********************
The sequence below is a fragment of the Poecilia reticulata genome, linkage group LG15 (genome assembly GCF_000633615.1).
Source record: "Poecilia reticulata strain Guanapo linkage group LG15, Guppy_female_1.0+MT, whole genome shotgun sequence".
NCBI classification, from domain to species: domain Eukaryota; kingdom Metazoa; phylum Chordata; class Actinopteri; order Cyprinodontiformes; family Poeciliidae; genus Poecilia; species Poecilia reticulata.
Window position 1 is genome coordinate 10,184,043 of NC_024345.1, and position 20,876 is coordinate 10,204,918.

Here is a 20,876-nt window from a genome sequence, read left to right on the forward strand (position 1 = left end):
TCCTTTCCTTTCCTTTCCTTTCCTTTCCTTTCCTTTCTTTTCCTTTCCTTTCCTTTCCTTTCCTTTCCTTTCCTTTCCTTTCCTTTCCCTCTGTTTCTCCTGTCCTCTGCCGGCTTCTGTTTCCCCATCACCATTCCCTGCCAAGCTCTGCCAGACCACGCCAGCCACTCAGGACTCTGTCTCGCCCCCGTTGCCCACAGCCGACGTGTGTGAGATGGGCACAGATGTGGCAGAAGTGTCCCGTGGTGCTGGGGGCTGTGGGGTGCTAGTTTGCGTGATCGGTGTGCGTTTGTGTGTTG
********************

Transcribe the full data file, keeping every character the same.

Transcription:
The sequence below is a fragment of the Poecilia reticulata genome, linkage group LG15 (genome assembly GCF_000633615.1).
Source record: "Poecilia reticulata strain Guanapo linkage group LG15, Guppy_female_1.0+MT, whole genome shotgun sequence".
NCBI classification, from domain to species: domain Eukaryota; kingdom Metazoa; phylum Chordata; class Actinopteri; order Cyprinodontiformes; family Poeciliidae; genus Poecilia; species Poecilia reticulata.
Window position 1 is genome coordinate 10,184,043 of NC_024345.1, and position 20,876 is coordinate 10,204,918.

Here is a 20,876-nt window from a genome sequence, read left to right on the forward strand (position 1 = left end):
TCCTTTCCTTTCCTTTCCTTTCCTTTCCTTTCCTTTCTTTTCCTTTCCTTTCCTTTCCTTTCCTTTCCTTTCCTTTCCTTTCCTTTCCCTCTGTTTCTCCTGTCCTCTGCCGGCTTCTGTTTCCCCATCACCATTCCCTGCCAAGCTCTGCCAGACCACGCCAGCCACTCAGGACTCTGTCTCGCCCCCGTTGCCCACAGCCGACGTGTGTGAGATGGGCACAGATGTGGCAGAAGTGTCCCGTGGTGCTGGGGGCTGTGGGGTGCTAGTTTGCGTGATCGGTGTGCGTTTGTGTGTTG